Vulnerability and Resilience in Threatened Coastal Louisiana Communities
This study examines the hypothesis that a large part of individual and community resilience results from strong but dispersed spatial networks that link people socially and economically across the broader region. This is important because the efficacy of local support resources are compromised due to the community-wide impacts of environmental threats. Communities lacking external connections lack resilience, or the support structure to recover effectively after an event.
- Mathew Lee Professor of Sociology + Vice Provost for Academic Programs + Support Services
- Jeff Carney Former Director, Coastal Sustainability Studio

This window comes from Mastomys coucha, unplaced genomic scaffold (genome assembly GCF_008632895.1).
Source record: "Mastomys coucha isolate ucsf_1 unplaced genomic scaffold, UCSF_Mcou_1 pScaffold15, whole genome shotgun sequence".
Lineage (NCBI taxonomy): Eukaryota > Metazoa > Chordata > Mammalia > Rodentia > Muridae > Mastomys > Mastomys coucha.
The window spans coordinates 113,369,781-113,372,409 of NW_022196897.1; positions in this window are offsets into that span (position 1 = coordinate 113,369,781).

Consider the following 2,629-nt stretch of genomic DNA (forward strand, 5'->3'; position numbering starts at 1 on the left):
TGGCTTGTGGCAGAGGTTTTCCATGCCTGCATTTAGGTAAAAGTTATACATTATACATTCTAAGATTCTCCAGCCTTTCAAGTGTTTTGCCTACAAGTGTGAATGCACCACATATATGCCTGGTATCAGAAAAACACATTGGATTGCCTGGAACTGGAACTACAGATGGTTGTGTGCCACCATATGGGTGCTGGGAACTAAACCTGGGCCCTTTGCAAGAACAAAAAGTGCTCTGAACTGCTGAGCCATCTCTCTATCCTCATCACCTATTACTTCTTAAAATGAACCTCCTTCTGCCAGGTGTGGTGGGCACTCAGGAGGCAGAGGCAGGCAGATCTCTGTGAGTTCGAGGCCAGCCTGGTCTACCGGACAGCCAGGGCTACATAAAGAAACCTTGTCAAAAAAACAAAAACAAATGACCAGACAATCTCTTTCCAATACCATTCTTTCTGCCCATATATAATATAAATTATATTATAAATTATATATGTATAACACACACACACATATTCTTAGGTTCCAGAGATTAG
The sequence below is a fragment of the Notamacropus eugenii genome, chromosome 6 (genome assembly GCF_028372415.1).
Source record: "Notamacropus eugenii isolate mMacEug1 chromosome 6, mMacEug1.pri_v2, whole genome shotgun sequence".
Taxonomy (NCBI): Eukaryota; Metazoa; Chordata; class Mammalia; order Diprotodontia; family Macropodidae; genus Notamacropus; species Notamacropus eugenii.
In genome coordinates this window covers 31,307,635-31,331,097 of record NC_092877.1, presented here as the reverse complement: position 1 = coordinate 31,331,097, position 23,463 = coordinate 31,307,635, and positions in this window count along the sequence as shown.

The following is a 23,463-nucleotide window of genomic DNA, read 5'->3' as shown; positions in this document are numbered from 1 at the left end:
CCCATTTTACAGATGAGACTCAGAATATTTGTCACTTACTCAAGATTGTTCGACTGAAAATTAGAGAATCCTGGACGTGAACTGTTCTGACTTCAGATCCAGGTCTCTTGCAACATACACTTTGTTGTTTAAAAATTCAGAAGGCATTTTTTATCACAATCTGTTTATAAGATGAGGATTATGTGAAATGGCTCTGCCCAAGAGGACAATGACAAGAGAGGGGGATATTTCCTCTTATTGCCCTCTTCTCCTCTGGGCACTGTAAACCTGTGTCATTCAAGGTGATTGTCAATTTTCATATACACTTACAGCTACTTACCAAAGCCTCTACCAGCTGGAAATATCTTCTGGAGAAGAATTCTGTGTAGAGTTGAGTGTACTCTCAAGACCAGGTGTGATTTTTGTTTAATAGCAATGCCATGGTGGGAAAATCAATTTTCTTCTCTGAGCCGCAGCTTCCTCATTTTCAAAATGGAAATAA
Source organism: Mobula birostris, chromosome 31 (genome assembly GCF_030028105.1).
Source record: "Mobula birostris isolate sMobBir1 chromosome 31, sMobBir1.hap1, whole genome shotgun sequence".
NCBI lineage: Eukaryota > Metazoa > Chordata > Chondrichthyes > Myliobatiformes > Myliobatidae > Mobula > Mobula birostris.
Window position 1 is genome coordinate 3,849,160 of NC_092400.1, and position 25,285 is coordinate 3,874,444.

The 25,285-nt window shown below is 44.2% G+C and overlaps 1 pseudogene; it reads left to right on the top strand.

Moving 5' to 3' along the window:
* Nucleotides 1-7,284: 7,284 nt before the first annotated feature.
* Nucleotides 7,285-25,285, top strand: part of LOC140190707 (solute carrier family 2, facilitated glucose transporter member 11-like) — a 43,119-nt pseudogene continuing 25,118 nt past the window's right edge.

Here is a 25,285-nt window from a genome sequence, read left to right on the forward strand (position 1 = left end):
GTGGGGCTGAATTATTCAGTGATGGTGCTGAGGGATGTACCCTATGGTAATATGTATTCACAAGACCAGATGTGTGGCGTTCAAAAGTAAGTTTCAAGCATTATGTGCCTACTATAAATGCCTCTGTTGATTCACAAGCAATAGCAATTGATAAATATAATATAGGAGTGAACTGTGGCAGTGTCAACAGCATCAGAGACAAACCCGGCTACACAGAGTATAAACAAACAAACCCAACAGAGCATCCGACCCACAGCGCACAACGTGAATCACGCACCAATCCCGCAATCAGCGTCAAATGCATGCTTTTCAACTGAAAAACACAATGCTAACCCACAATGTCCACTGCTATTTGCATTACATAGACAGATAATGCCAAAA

- Troy Blanchard Associate Professor of Sociology
- Tim Slack Associate Professor of Sociology
- Forbes Lipschitz Professor of Landscape Architecture
- Kirby Goidel
- Michael Cope
- Lydia Gikas
PARTNERS + SPONSORS
- Louisiana Sea Grant
In recent years, coastal Louisiana has been struck by multiple hurricanes, hit hard by the worst oil spill in American history, and currently faces a range of extremely serious but slower moving threats such as coastal erosion, sea level rise, saltwater intrusion, fisheries depletion, and environmental pollution. It is therefore a place where people think about preparedness because they regularly face very real threats to their lives and livelihoods.
Direct + Broader Impacts:
The project represents a multidisciplinary partnership between sociology, design, and public policy. A visual exploration of data was developed through a survey of roughly 1,000 respondents from Lafourche and Plaquemines Parish. The series of maps and statistical documentation from surveys were disseminated by Louisiana Sea Grant agents to local planning and policy organizations.